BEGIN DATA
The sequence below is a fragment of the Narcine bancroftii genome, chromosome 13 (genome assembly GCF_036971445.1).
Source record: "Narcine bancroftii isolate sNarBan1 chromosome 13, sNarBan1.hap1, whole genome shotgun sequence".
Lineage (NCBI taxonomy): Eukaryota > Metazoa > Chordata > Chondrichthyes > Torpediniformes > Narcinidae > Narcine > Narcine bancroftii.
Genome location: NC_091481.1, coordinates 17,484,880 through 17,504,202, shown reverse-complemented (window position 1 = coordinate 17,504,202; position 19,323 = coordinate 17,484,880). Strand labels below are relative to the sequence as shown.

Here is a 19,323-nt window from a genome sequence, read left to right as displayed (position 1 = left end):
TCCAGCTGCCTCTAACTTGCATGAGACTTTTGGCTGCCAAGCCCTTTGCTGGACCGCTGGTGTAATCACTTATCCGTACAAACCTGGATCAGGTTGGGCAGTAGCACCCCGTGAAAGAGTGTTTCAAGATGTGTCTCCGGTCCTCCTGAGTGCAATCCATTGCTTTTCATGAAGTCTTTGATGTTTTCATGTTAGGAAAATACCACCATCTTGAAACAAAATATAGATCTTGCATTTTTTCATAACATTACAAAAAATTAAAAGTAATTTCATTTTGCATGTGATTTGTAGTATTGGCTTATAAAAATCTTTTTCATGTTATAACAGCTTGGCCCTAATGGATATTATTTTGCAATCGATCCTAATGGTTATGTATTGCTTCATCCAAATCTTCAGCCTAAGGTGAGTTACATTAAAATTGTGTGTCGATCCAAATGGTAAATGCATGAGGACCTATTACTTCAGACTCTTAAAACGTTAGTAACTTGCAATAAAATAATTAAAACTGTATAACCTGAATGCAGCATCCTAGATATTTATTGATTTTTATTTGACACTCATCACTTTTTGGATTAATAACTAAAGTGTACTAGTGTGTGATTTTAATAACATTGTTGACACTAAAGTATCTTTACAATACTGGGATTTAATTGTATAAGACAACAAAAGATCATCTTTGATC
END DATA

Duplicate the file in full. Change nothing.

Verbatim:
The sequence below is a fragment of the Narcine bancroftii genome, chromosome 13 (genome assembly GCF_036971445.1).
Source record: "Narcine bancroftii isolate sNarBan1 chromosome 13, sNarBan1.hap1, whole genome shotgun sequence".
Lineage (NCBI taxonomy): Eukaryota > Metazoa > Chordata > Chondrichthyes > Torpediniformes > Narcinidae > Narcine > Narcine bancroftii.
Genome location: NC_091481.1, coordinates 17,484,880 through 17,504,202, shown reverse-complemented (window position 1 = coordinate 17,504,202; position 19,323 = coordinate 17,484,880). Strand labels below are relative to the sequence as shown.

Here is a 19,323-nt window from a genome sequence, read left to right as displayed (position 1 = left end):
TCCAGCTGCCTCTAACTTGCATGAGACTTTTGGCTGCCAAGCCCTTTGCTGGACCGCTGGTGTAATCACTTATCCGTACAAACCTGGATCAGGTTGGGCAGTAGCACCCCGTGAAAGAGTGTTTCAAGATGTGTCTCCGGTCCTCCTGAGTGCAATCCATTGCTTTTCATGAAGTCTTTGATGTTTTCATGTTAGGAAAATACCACCATCTTGAAACAAAATATAGATCTTGCATTTTTTCATAACATTACAAAAAATTAAAAGTAATTTCATTTTGCATGTGATTTGTAGTATTGGCTTATAAAAATCTTTTTCATGTTATAACAGCTTGGCCCTAATGGATATTATTTTGCAATCGATCCTAATGGTTATGTATTGCTTCATCCAAATCTTCAGCCTAAGGTGAGTTACATTAAAATTGTGTGTCGATCCAAATGGTAAATGCATGAGGACCTATTACTTCAGACTCTTAAAACGTTAGTAACTTGCAATAAAATAATTAAAACTGTATAACCTGAATGCAGCATCCTAGATATTTATTGATTTTTATTTGACACTCATCACTTTTTGGATTAATAACTAAAGTGTACTAGTGTGTGATTTTAATAACATTGTTGACACTAAAGTATCTTTACAATACTGGGATTTAATTGTATAAGACAACAAAAGATCATCTTTGATC